Anyways, this weekend was great.  I was only able to attend one day of a three day seminar, but I felt like those 8 hours of training were longer than the 12-hour trainings I have done in Karate.  My feet never felt so tired.  I gained a whole new level of respect for everyone in this art, and for the art itself.  And I realized how much more I have to learn.  I don't find it daunting.  I am thoroughly excited with the prospect of learning more.

If have I time, I will write up my experience(s) with the seminar from this weekend.

16 May, 2011

Training for Reality

I have been looking around at blogs and vidoes with regards to koryu, jujutsu and silat.  My interest stems from what the goal of these systems is - training for reality.  And I have seen a sort of similar approach to how they handle a given situation.

What is mean is that, in karate, the key points of training are fitness and conditioning, kata (solo forms), and sparring (pre-arranged and free-style).  I would like to be clear that sparring in this context does not mean point sparring - our dojo long abandoned that path.  The distancing and timing that you learn from sparring in a more realistic manner can be very enlightening, and I think this is something that karate shares with kendo.  But sparring, in any case, is a recent invention, and previously the kata and conditioning were the primary tools, along with some application of the movements.

Contrast this to silat, koryu arts or jujutsu, where a specific attack (or set of attacks) are launched.  The order and nature of the attack is understood, but the slight variations required to handle the attack at speed with intent to harm is very different from the approach found in karate.  I would like to think that karate can learn a lot from this approach, but the key item that I try to include in practice is intent.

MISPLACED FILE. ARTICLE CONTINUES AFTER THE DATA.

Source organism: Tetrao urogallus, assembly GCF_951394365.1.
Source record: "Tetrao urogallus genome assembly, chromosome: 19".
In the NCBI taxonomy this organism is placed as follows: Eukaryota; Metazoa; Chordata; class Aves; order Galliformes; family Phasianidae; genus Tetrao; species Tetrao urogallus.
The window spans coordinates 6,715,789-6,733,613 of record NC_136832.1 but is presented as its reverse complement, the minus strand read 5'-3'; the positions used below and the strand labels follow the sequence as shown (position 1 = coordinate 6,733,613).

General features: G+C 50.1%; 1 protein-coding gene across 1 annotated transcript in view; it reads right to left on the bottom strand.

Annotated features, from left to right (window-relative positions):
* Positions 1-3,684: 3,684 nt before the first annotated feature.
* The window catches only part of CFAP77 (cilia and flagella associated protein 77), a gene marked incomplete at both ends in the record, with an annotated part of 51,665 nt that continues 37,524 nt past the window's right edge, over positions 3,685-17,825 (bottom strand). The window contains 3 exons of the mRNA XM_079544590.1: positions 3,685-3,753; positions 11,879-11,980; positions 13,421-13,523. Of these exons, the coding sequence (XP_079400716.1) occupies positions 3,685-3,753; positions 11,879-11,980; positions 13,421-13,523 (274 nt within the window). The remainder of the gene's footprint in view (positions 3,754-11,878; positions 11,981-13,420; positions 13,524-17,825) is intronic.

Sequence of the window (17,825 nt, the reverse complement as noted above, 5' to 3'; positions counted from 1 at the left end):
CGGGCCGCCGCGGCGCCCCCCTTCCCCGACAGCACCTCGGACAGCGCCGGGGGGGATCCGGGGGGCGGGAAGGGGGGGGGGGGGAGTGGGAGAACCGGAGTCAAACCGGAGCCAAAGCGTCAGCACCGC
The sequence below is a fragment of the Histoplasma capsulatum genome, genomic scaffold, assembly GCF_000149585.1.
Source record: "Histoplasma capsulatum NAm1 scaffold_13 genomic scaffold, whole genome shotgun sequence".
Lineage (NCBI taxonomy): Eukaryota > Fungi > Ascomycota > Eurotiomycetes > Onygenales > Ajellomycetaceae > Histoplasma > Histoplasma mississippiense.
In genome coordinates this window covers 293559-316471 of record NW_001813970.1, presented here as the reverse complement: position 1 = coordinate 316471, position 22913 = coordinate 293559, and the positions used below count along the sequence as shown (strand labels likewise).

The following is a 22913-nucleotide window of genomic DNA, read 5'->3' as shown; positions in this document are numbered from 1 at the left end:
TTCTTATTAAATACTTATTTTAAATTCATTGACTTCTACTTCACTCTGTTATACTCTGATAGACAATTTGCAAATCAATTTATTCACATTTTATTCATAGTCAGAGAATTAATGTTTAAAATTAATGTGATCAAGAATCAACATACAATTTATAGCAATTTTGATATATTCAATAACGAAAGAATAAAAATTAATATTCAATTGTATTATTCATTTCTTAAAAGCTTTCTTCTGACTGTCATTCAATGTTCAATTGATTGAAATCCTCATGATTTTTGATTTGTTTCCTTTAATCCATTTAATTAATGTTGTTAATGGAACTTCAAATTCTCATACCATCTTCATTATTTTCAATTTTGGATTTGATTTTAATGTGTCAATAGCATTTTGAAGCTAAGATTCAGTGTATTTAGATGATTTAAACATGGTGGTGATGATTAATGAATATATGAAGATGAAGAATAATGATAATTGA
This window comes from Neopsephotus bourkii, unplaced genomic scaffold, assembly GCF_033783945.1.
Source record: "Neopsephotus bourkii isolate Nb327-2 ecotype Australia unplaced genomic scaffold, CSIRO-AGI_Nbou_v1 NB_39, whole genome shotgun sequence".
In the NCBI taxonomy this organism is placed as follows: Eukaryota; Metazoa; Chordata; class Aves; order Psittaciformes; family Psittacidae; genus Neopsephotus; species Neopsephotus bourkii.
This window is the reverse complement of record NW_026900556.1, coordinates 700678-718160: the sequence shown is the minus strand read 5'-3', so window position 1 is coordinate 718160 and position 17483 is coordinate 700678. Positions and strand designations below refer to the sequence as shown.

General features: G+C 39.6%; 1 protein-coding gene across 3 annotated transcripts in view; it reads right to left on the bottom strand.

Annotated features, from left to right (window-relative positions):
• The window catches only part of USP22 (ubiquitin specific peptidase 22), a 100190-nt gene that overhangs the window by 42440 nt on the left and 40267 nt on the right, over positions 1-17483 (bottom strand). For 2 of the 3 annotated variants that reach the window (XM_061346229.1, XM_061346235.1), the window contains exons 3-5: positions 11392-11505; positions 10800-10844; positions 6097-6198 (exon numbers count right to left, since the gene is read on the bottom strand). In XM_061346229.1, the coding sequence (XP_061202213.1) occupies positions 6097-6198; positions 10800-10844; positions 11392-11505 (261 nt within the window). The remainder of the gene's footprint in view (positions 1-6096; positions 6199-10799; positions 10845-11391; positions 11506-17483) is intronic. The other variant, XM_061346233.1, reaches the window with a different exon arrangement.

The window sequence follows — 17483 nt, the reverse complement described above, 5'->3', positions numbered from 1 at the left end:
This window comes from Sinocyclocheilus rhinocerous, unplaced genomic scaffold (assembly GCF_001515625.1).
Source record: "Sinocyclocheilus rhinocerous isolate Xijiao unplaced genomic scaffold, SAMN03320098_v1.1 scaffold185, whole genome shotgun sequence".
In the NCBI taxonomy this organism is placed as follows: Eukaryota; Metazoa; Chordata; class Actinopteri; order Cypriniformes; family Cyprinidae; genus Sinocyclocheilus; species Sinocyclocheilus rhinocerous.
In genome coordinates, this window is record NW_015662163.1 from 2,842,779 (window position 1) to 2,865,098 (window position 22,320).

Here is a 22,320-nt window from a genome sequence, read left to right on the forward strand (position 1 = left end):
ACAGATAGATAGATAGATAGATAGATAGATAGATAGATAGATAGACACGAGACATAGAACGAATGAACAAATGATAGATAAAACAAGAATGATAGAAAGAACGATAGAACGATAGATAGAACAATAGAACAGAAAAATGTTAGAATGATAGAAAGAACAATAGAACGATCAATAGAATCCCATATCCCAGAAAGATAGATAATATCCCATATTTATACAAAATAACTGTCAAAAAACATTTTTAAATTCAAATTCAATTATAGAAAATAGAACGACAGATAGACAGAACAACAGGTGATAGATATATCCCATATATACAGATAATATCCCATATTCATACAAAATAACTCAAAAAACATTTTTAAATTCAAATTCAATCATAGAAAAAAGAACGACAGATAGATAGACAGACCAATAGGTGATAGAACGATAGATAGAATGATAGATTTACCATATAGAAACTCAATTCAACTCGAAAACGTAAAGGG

In some ways, the application of kata are like the above - some pre-determined situation of attack(s) that must to countered or eliminated.  But what I find important to note is that the senior is usually the "kata-side" in such drills (contrasted to koryu where the senior is the opponent), and that we do not have an agreed upon and remembered opponent side to the kata which is practiced (this was missing for several decades, at least, in almost all styles that I know of).  Since my interest in koryu, I try to perform the attacker side for such drills, to put myself in the right frame of mind.  The Budo Mind is a curious thing...

DISCLAIMER: I don't think any art is the peak of the mountain - different strokes for different folks, as the saying goes.  But I do think I understand my own art to a decent degree.  I think I know what I want, and this has affected the way that I perceive my art, my training, and colours my view of others.  In addition, it brings me to examine what I know and what I can learn to cover what I perceive I need to learn.

One thing which I am concerned about is that karate is not a combatic discipline along the lines of others.  I feel pretty confident that this is not the case, but I want to ensure that what I practice is practical, realistic, and will keep my family, friends and myself safe from harm.  I liked a quote, I can't remember from where, but the gist was that "wherever I am, the people around me are safer from my being there".  If anyone knows the source, please remind me, at least so the credit can go to where it is due.

So, what it comes down to is, what is training for reality?  What is your training about?  Do you think it is practical?

06 May, 2011

Recovery & Injury

As far as many other martial artists go, I consider myself lucky to have had only very minor injuries so far (knock wood).  But I think the whole idea of fitness, health, and the martial arts are something which might be easy to forget.

I recently went to a physio-therapist for a shoulder issue and wrist issue.  The wrist has some nerve issue which is hard to help, but the shoulder apparently was slightly pushed forward.  Its like a mild dislocation.  I got it while trying to workout to get healthier and prevent injury.  A bit ironic!